At several points throughout your career, you’ll need the advice of a trusted adviser or mentor, someone who can help you navigate career paths and transitions as well as the stages of business cycles and professional relationships. But take note, there are a lot of misconceptions about what mentorship is and who it is for—we’re here to clear a few things up.
Mentoring has NO age requirement
Although mentorship is often perceived as relationships that are needed at the beginning of a person’s career—that’s simply not true. Everyone needs a mentor—whether you’re a recent college graduate entering the workforce or a mid-career professional striving to land an executive role. Amanda Pouchot, co-founder of the Levo League says, “mentorship is an opportunity to really learn from someone who’s been there before you.”
Mentors don’t have to work in your industry
Career advancement requires a lifelong commitment to learning and building diverse relationships; so if you want to get ahead expand your horizons beyond your immediate network. Cross-sector mentoring provides a great opportunity to explore fresh perspectives and different approaches to similar challenges.
You can have more than one mentor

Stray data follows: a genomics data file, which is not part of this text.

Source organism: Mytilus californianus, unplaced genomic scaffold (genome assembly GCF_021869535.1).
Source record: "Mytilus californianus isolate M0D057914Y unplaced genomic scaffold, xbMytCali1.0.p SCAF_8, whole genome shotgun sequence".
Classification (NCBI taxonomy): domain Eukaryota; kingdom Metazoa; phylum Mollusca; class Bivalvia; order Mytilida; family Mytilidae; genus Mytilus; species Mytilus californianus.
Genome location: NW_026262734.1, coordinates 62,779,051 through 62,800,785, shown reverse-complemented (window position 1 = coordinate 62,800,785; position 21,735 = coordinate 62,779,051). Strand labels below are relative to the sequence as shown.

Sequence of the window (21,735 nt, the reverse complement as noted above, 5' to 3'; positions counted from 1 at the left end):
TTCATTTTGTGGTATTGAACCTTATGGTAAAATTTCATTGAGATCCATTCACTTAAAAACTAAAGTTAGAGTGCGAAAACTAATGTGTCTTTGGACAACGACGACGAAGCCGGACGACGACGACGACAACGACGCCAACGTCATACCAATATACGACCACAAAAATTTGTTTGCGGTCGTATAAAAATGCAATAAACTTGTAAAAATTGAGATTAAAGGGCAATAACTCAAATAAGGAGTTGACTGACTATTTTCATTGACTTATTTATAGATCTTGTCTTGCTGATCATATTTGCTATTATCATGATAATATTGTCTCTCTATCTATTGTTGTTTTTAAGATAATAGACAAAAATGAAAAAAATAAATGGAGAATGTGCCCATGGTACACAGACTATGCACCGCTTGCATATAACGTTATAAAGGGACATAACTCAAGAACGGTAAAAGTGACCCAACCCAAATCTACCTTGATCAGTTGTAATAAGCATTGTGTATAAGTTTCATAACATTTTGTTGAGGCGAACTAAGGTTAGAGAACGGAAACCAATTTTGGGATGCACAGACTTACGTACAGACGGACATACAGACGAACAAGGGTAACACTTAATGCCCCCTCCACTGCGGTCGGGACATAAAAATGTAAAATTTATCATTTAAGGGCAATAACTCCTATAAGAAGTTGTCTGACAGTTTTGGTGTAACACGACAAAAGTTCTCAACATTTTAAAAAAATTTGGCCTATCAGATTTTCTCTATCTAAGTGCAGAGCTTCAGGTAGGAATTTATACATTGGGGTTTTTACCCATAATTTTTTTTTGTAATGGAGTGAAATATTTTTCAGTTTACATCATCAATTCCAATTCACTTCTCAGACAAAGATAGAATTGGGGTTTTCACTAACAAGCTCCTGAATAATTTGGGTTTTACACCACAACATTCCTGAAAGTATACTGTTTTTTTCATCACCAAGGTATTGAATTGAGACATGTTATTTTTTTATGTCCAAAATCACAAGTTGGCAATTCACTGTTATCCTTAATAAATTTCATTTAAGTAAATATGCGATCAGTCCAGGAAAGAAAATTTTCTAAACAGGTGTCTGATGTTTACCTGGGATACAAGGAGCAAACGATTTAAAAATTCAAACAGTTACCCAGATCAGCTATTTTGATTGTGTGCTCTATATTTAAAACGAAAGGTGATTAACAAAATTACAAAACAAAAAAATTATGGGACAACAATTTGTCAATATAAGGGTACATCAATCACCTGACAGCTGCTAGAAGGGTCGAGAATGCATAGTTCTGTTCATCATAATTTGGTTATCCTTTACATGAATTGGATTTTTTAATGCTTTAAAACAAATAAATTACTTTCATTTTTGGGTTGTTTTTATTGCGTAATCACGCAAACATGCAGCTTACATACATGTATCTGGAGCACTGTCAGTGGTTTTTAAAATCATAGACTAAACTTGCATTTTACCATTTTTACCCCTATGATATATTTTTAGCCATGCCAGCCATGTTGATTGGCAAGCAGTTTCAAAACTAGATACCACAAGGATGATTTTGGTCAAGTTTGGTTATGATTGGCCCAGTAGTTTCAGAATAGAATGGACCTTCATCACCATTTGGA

In fact, you should have a personal board of directors—a diverse group of mentors and advocates with different areas and levels of specialization including job placement or promotion strategy, executive presence, salary negotiation, etc.
You can find mentors online
From leveraging LinkedIn to joining professional organizations like MicroMentor, which connects you with mentors online, there are several ways to go beyond the traditional face-to-face mentoring relationship.
Mentoring only benefits the mentee
Mentorship is a two-way street. Mentees should also be just as proactive as mentors at providing resources and a listening ear when needed. On top of everything else, mentorship also benefits a company looking to foster collaboration, innovation, and leadership.